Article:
This chapter was founded in 2004 as a humanitarian response to the tsunami in Southeast Asia, with the founding project being a community center in Sri Lanka. What developed was an association of designers, builders, architects and landscape architects that take the design process to great clients who deserve it. What continues is a group of volunteers that work for local, regional, and international clients that want to impact and improve their built environments.

  • 125 People – Base Volunteers

Mohamed Fofana School in Siguiri, Guinea

“We want to do this project, because this was what Mohamed dreamed of doing when he grew up. He wanted to help the less privileged children in Africa by building a school and also a soccer field. He thought of this when he went to Africa in 2009. He saw children going to school with no shoes and many not going to school because their parents could not afford school fees. This was the reason why he said, “when I grow up, I want to be a professional soccer player so that I can save lots of money for me to achieve mydreams.” As parents, since Mohamed did not live to achieve his dreams, we’d like for them to come true bythe help of the almighty God and all of you who made this possible. That is why we would like to name the school after Mohamed (Mohamed Fofana Memorial School).” -Madosu Fofana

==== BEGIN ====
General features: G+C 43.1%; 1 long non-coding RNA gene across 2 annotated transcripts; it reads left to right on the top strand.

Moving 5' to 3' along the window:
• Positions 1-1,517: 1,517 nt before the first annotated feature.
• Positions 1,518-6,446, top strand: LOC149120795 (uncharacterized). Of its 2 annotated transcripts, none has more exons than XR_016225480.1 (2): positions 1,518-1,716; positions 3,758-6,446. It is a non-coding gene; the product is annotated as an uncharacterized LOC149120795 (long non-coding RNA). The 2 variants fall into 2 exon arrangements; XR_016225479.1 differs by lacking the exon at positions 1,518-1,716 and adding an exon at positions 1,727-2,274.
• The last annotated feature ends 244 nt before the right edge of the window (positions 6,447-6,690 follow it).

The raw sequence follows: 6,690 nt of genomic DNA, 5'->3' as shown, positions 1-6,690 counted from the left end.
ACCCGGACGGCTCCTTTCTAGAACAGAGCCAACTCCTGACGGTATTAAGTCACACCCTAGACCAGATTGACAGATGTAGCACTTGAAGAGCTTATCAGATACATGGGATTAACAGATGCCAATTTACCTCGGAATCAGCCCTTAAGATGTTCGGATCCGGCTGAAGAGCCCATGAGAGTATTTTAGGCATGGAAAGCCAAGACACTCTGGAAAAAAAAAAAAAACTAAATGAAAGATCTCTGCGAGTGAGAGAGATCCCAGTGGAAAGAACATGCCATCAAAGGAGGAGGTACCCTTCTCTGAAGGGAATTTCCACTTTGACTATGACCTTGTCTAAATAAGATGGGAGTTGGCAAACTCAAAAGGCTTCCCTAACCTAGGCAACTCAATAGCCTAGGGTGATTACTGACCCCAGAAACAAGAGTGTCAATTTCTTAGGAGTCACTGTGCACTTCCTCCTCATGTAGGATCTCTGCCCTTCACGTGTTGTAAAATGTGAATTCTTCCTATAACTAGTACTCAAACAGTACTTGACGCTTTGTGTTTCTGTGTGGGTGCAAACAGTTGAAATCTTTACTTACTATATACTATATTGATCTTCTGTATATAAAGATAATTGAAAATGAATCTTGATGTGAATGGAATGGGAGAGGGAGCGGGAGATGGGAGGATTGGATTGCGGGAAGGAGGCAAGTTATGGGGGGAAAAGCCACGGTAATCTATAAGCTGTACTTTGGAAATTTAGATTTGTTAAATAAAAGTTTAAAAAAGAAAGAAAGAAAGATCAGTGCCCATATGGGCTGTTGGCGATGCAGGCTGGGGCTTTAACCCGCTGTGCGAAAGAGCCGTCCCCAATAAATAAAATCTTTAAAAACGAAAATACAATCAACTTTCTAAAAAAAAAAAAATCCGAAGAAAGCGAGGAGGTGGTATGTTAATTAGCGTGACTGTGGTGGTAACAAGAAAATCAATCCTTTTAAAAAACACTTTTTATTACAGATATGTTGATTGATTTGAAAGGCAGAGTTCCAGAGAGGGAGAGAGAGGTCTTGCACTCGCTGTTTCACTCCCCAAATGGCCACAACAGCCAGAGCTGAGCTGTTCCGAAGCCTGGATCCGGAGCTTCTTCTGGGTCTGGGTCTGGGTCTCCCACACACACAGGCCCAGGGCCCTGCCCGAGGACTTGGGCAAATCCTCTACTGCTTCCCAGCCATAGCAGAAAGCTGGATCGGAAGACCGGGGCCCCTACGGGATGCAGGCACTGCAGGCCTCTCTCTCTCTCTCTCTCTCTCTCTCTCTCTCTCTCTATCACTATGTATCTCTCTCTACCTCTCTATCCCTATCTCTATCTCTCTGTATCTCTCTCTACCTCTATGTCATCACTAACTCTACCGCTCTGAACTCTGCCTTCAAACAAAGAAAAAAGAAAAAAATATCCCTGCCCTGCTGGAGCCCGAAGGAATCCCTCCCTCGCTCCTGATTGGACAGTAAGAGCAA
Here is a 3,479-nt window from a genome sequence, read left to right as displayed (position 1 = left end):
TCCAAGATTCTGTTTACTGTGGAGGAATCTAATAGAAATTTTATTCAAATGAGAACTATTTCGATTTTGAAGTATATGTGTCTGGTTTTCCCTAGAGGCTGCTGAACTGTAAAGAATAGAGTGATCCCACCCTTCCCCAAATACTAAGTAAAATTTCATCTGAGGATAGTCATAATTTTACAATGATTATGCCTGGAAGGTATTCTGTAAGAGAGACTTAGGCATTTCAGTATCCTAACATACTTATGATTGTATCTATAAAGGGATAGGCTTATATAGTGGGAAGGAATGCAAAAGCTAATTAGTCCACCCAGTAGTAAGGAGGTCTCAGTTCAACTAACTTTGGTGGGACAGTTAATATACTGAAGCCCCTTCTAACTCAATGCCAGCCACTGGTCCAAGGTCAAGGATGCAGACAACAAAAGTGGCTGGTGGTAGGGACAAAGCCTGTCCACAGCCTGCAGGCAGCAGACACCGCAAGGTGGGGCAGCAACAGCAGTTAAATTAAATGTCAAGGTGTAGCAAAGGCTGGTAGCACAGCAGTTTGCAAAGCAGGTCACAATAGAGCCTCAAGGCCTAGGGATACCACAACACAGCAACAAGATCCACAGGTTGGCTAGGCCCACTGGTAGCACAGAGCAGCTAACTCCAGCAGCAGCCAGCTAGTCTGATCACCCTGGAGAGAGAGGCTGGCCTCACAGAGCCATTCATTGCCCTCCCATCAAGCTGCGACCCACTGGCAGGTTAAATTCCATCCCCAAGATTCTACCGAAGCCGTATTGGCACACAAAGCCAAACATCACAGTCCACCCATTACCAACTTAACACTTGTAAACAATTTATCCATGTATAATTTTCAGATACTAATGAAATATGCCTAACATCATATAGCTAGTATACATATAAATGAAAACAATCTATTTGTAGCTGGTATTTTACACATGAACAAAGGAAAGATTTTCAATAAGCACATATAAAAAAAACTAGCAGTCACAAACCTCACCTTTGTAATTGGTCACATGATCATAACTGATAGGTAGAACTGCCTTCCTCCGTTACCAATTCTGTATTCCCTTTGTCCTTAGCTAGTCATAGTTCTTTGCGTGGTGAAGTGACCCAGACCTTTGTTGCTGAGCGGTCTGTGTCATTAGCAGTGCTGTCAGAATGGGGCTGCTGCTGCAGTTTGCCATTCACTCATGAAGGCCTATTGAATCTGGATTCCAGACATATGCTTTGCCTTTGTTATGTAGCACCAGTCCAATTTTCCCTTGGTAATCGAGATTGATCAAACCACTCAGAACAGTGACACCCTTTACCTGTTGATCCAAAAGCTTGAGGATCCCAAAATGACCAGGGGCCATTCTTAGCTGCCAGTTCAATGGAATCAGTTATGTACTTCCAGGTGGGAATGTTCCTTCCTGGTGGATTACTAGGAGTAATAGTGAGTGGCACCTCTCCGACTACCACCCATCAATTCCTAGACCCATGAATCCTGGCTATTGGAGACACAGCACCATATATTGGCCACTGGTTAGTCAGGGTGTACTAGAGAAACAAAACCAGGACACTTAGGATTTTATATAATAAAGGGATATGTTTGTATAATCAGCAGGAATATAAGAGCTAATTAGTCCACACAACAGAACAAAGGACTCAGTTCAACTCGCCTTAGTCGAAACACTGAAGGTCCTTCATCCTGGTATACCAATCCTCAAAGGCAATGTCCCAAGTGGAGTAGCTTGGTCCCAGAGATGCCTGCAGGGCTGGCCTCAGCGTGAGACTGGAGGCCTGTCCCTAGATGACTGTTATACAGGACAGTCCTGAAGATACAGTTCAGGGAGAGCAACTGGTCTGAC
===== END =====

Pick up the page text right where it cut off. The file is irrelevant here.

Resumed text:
• 20 Volunteers
  • 480 Future Students, Teachers and Staff

Learning Center, Sri Lanka, for Minnesota Sri Lanka Friendship Foundation

The Chapter’s design for the Community Center attempts to respect the reason why Sri Lankans are being relocated from their coastal regions to the new village on the Monrovia Estate. In the post-tsunami recovery process, the community may need a time for healing, and most importantly, a reason to look forward to their new lives. Connections to the coast and the community’s former villages, as well as the ties to friends in MN and the international community are important. Water becomes the unifying element, bringing people together across lands, and was developed as a key design feature throughout the site.

  • 11 Volunteers
  • 1000 Families 

Design sketches and final installation

On September 12, 2008, the MN Chapter held a fundraiser for our first design-build project, the Twin Cities Homeless Locker Project, to address the needs of homeless individuals to have a secure storage location for personal belongings that they can access as needed. The event at the Bedlam Theatre raised over $3500 to build lockers in Minneapolis and St. Paul. Phase I of the Locker Project was completed in the Fall of 2008 when AFH MN built 20 lockers for Simpson Housing in Minneapolis. Phase II was completed in the Spring of 2010 when AFH MSP, built lockers for The Family Place in St. Paul.

  • 18 Volunteers 

A Grocery Store Bus, Bound For A Food Desert ! The Twin Cities Mobile Market contacted OA-MSP to assist in converting a decomissioned Metro Transit bus into a mobile fresh food market. We located design drawings for the Phantom Gillig model bus they were working with, and help space plan for the equipment they were using. They have found interested customers throughout St Paul, and are expanding to a second bus! We were contacted because the client had seen a similar project, called the Fresh Moves bus, that the Chicago OAC Chapter had created. This is one way that Chapters have been able to build on each others great work.

  • 8 Volunteers